The devastating attack on the Tunisian beach resort of Sousse by an Islamic State (IS) linked Tunisian militant in June was the worse terror attack on Britons in a decade. In a brutal daylight rampage, Seifeddine Rezgui shot dead 38 with 30 of these Britons.
The attack sent shockwaves across the UK, with harrowing tales of tourists shot dead guarding their loves or in their desperate attempts to escape. As the coffins returned to British shores in recent weeks, the chilling nature of the attack could not be closer.
This placed the British government in an awkward position to react, with extension of air strikes to Syria been discussed by MPs. In recent days, the UK Foreign Office went a step further and advised that all UK tourists should leave Tunisia immediately.
UK Foreign Secretary, Philip Hammond’s statement might be contradictory in that another attack was “highly likely” even though they have no firm intelligence on any impeding plot, but the UK government could not afford the backlash if more Britons were caught in the crossfire.
The Sousse attack has put the Tunisian government in a tough predicament. It has increased security across the beaches but now faces the threat that its vital tourism industry, which constitutes approx. 15% of GDP, could be ruined. Hammond defended their advice and stated “more work is needed to effectively protect tourists from the terrorist threat”.
The actions of a few tarnish the lives of millions and the image of a country but that was the intended objective of such attacks. The Tunisian people deserve huge respect for their actions that prevented an even larger massacre with many putting their lives in front of their “guests”.
It was not Syrians or Iraqis dying under the hands of IS but the attacks were much closer to home forcing the EU to rethink its stance on wars in Syria and Iraq.
The attack in Sousse follows the attack in March on Bardo Museum in Tunis which 20 tourists were killed. Tunisia was the trigger for the Arab Spring in 2011 and arguably the only success story of the Arab uprising. It has only recently recovered from the turmoil of such an uprising but with a civil war and Islamic State rampant across the border in Libya, Tunisia is in a precarious position.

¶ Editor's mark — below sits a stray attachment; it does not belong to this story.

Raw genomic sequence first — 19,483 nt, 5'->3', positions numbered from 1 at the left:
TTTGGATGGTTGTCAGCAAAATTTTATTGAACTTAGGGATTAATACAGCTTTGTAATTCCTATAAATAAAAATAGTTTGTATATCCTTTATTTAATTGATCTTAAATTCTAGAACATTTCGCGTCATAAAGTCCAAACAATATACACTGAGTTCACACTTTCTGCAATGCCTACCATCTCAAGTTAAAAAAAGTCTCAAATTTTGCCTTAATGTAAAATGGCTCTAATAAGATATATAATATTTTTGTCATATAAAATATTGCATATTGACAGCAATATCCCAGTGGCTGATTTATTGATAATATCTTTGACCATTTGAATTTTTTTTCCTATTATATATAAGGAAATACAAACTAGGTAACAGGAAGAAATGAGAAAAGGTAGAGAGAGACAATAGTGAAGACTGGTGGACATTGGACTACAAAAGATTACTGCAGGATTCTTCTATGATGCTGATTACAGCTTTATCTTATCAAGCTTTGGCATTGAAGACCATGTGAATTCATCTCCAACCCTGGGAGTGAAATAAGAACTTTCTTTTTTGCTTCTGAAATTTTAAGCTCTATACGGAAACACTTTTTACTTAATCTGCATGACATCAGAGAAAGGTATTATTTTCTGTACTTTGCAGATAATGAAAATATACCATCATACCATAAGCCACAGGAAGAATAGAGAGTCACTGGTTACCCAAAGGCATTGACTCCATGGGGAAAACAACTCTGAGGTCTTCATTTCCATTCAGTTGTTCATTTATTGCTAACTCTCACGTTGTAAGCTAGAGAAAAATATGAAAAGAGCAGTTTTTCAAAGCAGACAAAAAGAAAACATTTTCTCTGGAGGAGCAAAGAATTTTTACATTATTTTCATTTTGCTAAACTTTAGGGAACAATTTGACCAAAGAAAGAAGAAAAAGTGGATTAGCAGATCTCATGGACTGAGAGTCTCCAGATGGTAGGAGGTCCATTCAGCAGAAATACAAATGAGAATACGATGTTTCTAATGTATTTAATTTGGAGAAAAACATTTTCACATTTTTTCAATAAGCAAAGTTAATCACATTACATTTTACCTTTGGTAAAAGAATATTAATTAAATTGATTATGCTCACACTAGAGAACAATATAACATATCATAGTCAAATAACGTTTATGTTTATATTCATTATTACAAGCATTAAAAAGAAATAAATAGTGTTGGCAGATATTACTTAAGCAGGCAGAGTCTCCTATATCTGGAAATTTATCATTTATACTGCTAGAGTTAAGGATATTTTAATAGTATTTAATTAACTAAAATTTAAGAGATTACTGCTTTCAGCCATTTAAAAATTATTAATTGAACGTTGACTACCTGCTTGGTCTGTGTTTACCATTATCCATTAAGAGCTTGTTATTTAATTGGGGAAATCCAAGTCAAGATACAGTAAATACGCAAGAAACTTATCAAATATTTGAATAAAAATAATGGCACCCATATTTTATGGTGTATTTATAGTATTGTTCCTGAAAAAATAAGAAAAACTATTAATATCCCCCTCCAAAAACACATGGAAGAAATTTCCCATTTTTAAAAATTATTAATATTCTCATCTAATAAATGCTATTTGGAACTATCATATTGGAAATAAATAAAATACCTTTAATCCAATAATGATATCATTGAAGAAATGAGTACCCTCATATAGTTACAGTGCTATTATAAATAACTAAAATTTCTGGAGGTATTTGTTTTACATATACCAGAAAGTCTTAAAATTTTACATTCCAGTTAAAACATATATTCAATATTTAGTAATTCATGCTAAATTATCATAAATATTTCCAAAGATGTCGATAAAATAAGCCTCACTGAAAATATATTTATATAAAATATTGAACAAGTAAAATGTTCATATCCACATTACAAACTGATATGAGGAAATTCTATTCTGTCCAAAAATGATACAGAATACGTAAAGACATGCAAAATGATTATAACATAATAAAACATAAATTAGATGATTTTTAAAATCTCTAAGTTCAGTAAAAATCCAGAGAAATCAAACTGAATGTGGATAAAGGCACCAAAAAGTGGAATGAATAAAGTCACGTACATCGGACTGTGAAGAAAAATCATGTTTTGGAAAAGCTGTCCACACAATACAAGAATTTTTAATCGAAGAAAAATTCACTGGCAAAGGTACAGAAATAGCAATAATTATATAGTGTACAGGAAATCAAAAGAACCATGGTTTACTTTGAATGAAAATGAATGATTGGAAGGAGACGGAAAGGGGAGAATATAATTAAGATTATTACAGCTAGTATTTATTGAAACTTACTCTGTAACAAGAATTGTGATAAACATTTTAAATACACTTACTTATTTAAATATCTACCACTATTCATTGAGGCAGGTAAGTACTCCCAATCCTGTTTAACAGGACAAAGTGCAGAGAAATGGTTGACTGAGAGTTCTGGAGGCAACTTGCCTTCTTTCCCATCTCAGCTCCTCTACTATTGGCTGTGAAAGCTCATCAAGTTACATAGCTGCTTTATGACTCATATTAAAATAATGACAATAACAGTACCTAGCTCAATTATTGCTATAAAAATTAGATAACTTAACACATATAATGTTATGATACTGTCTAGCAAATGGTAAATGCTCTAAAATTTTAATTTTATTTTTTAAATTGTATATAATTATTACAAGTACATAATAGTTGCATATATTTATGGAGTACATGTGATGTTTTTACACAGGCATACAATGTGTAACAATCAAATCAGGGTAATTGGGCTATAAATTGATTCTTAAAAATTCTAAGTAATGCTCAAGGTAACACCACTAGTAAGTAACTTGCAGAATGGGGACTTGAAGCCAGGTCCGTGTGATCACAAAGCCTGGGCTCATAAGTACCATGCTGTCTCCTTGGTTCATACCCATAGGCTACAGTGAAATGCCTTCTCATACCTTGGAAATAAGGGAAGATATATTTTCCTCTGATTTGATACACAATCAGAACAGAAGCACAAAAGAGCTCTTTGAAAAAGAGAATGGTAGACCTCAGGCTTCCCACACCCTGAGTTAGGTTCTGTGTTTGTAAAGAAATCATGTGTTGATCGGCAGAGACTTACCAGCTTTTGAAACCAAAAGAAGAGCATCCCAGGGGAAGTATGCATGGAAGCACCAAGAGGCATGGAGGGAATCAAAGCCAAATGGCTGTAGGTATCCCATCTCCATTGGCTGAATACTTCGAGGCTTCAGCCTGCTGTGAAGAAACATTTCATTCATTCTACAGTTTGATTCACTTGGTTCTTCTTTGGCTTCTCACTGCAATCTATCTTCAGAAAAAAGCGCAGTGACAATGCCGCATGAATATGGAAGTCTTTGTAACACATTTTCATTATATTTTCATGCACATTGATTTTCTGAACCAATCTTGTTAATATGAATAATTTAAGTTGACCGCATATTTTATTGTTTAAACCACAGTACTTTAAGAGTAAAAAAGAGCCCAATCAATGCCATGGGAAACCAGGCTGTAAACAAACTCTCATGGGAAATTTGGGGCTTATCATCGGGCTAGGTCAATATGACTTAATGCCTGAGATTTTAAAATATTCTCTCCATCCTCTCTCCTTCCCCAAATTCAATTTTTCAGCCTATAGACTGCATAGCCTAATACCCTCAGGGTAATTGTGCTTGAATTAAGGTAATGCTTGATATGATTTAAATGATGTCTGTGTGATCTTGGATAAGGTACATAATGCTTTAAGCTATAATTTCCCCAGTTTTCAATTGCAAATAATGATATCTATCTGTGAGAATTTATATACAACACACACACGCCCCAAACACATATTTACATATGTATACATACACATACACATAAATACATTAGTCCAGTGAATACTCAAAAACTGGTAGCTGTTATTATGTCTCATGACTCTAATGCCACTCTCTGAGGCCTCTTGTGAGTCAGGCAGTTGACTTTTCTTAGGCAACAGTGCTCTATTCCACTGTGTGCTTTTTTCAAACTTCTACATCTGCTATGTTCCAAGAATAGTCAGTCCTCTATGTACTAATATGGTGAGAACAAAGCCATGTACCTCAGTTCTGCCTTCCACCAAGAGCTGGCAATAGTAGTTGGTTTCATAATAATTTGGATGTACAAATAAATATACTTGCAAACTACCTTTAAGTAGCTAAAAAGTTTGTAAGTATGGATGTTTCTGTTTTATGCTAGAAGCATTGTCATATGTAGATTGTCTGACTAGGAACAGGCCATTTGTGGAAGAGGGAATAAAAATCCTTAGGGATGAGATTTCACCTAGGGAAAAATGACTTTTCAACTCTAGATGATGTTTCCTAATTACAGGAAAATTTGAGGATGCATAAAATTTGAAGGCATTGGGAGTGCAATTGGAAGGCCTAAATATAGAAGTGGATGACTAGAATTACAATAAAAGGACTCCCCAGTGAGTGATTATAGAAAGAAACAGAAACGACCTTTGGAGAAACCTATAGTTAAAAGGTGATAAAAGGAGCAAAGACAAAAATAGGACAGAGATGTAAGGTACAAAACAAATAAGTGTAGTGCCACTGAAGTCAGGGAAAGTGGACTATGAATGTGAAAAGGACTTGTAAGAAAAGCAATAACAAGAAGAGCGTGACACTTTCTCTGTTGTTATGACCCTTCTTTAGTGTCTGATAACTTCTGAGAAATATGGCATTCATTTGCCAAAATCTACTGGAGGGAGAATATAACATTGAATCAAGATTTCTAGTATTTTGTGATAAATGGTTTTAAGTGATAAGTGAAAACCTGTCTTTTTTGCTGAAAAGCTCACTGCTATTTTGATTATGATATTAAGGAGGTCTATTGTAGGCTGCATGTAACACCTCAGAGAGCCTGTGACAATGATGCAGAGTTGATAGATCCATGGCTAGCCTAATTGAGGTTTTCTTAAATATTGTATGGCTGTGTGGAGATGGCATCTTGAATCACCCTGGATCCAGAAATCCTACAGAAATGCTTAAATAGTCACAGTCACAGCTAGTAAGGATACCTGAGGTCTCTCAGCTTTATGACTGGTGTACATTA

It has tried portray itself as a democratic and secular country but at the same time Tunisians comprise the largest source of IS militants.
Ironically, Tunisia only ended years of security state rule in 2011 but are now in the ascendancy towards a new one. The government has been forced into tough action that risks alienating the population. For example, 80 mosques were closed in recent weeks with conservative Muslims feeling unfairly targeted.
Such is the threat emanating from Libya that it has even commissioned a new wall across its eastern border with Libya.
As a result of the UK decision to withdraw tourists, Irish and Danish governments quickly followed suite. Although, other European Government have not gone as far, tourism is already feeling the straining with some hotels almost empty and the ever popular tourist destination, the ruins of ancient Carthage, was reportedly devoid of a single tourist on Friday.
Ultimately, Nabil Ammar, Tunisian ambassador to the UK, is correct in labelling the actions of Westminster as “…what the terrorists want….By damaging the tourism, by having foreigners leaving the country, they damage the whole sector and put so many people out of work and on the streets.”
Evacuating all tourists may seem reactive short-term stance but this is not a solution. What if there was an attack in Morocco, Egypt etc, does the UK just keep adding these countries to its black list or does the Sousse attack serve as a wakeup call to the UK and European governments that their passive policies in Syria have failed and that they must alter their strategy on dealing with the threat of IS?
First Published: Kurdish Globe
Other Publication Sources: Various Misc